New Year, New Ideas

And yet none of them seem to result in any actual writing. Well, I tell a lie. I have written a little, it’s just never as much as I would like to do. Mostly, I have been considering stories that are in the public domain. I’m not entirely sure as to why I have been considering these stories, apart from the idea of writing with these characters interests me. Yes, it may just be glorified fan-fiction, but on the other hand, if it’s well written is there really anything to complain about there? Fan-fiction is, after all, undertaken due to love of a media product and people put the effort in for no reward other than perhaps others saying that they like the work.

I’ve also found myself considering the works of Shakespeare. Here’s a thing; I really enjoy Shakespeare’s work, even if there’s only a small handful that I actively watch or read again and again. I am well aware that the language, however, can be a major disadvantage when trying to appeal to a modern audience. Which is a pity really because if there is one thing that Shakespeare really understood, it was how to tell a good story. He knew his characters as more than just characters written down on a page, they were people fully realised, and audiences delighted in seeing what would happen to them.

There’s a correlation between these two wonderings of mine, and it’s something I’ve been thinking on for a while. My all time favourite Shakespeare play is Much Ado About Nothing, and what is that but the layout of a modern day rom-com? Could I do a modern version of it? The characters can stand on their own; they’re not so encrusted in their setting that removing them from it would remove all that we love. But would aspects of the story work now, in our modern thinking society? Maybe. Probably. I couldn’t really say for certain – though some web series adaptations of classic literature show that yes, yes these stories do work well in contemporary times.

Would it work for me though? … Guess I’ll just need to find out.


Considering Characters

When I’m writing prose, I always seem to end up with the same thought in my head: how do people come up with their characters? Personally, I find that sometimes they just seem to appear fully formed in my head and that as I write I discover more and more about them. There’s a saying that the story writes itself, the writer just helps it along, and I think that’s very true. I think it would be more correct to say characters write themselves, and just let the writer know what’s happening once in the while.

I know, I know, it sounds a little odd, but it’s something that has been on my mind while I’ve been working on a piece for a charity anthology and my own personal work. I keep re-writing the opening of my own personal work, actually, because I never seem to be all that happy with it. Most of which comes down to the characters.

I worry that they won’t come across as well to others as they’re coming across to me. Am I describing them too much or not enough? Is this quirk of personality okay, or does it seem a bit too much considering everything else about the character? There’s so many questions and thoughts regarding them going on in my mind that it’s little wonder I actually find the time to write anything about them.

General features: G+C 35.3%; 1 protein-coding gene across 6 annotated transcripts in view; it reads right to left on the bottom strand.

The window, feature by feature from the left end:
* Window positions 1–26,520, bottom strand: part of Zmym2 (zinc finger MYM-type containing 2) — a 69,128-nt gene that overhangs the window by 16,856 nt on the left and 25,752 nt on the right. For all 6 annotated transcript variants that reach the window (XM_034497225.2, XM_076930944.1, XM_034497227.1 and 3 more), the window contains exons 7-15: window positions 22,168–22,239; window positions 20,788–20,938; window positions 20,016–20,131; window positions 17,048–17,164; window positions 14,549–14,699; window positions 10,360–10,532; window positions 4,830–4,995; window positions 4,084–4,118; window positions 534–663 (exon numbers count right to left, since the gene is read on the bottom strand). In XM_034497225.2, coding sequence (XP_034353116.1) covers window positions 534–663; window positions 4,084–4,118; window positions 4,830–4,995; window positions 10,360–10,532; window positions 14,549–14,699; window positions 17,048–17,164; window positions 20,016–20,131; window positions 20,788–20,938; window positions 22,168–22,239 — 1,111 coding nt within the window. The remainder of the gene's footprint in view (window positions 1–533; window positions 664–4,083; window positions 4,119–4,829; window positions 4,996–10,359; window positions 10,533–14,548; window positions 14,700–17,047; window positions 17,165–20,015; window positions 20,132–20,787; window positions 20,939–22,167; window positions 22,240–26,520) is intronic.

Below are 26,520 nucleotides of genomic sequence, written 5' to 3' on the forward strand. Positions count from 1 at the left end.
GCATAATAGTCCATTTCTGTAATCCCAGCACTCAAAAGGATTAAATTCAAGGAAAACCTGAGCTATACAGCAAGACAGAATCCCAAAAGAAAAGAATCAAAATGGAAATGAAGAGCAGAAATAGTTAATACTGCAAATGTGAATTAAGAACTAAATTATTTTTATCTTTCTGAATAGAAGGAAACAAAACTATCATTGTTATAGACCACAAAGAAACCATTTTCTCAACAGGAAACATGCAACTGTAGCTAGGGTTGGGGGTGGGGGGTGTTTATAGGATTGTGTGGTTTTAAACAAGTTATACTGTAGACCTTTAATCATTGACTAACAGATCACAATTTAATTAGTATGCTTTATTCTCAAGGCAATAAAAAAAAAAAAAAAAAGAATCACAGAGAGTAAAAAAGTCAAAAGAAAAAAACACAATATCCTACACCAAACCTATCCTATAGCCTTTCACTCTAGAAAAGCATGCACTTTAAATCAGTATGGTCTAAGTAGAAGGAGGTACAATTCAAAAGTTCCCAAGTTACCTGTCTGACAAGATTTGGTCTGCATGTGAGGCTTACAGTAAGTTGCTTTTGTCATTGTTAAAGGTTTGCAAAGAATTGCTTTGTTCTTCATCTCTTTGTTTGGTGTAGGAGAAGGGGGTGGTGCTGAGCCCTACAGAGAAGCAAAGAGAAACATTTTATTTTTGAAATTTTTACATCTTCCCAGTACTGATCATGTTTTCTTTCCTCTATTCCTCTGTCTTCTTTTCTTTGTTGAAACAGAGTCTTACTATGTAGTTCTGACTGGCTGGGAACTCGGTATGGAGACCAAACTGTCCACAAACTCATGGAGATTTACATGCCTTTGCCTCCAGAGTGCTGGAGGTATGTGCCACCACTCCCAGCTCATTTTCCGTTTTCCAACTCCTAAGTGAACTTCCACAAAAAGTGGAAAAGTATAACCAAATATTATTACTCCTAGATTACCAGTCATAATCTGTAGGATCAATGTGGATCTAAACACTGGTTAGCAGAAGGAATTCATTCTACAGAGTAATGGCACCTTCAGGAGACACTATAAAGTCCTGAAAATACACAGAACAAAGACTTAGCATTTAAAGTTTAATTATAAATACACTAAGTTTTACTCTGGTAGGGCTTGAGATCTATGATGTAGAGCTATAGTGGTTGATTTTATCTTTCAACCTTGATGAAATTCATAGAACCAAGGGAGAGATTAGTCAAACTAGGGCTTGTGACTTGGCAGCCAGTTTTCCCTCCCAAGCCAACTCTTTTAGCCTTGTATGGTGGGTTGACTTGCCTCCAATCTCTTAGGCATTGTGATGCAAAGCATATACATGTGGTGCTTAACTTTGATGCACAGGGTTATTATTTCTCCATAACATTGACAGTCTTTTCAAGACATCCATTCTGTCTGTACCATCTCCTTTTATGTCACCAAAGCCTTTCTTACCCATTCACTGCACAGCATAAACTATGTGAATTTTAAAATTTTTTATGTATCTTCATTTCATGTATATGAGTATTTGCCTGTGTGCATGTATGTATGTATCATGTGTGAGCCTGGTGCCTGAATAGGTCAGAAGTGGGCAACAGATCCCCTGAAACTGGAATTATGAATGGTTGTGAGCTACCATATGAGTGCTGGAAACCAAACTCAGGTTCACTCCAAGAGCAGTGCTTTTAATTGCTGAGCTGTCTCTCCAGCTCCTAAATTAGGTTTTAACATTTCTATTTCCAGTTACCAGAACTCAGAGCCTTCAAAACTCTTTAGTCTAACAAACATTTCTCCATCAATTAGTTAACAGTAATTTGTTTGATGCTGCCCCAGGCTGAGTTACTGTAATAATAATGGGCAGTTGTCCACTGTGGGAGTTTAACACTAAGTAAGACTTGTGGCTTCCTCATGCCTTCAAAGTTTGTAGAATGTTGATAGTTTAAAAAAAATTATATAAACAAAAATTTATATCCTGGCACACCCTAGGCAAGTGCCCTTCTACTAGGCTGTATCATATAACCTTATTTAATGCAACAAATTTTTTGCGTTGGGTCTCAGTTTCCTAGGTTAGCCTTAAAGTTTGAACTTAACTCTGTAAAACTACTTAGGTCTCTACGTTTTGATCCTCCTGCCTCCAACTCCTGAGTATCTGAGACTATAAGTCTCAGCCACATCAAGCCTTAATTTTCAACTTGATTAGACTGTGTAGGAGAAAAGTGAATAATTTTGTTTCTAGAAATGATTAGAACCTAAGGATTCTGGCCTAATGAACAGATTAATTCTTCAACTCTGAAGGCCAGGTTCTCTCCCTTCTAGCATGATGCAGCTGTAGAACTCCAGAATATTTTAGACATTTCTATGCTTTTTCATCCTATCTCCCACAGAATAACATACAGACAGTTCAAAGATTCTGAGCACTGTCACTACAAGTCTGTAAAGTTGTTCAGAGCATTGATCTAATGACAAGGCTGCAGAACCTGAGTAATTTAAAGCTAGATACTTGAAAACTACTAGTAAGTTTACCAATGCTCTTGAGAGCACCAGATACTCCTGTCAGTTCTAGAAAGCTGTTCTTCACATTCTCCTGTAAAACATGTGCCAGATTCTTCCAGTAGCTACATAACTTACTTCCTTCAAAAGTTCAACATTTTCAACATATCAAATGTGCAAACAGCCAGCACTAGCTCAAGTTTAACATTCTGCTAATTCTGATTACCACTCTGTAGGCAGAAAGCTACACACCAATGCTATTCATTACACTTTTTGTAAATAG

But, considering it all, I don’t think I would have it any other way. I like knowing that my characters cause me to think so much. It’s their way of letting me know that I need to work on them more, that I’m making sure they’re coming across as people and not just cardboard cut-outs. I can only hope that others will like them, but I do, and I think right now, that that’s enough.

Because if you can’t like your characters, who can?

Facing the Block

This is something that is happening far more often than I would like, as of late. I’m going through another bout of writer’s block. Many people will ell you the best way to get through the block is to force yourself to write through it; I’m going to have to be contrary here. On those occasions I force myself to write through the block, I often end up hating everything I’ve written, and delete it the next time I look at it. In the end, no progress is made, and I just end up angry at my work, which isn’t fair to it.

It’s not that I stop writing completely. I write, it just happens that it’s never more than a sentence or two at a time during a period of writer’s block. What I do find myself doing is reading a lot more, and watching things for inspiration. Anything to try to light that spark again and get my back to my writing. At this current writing? It hasn’t happened yet, though I’ve been idly playing with the idea of a modernisation of Robin Hood. As in, Robin Hood set in contemporary times, not trying to take the original setting and make it more ‘cool’, for wanting of a better phrase. I mean, the BBC did that and while it was harmless fun… well, the last season wasn’t so much on the side of fun.

And that’s another contributing factor to my writer’s block, I would think. Ideas spinning round my head and refusing to settle into something that I can actually use and work with. That being said though… I think just worked out the next little bit of the current in-progress story. There’s another thing that helps: discussing the block.

Now, just to get over it.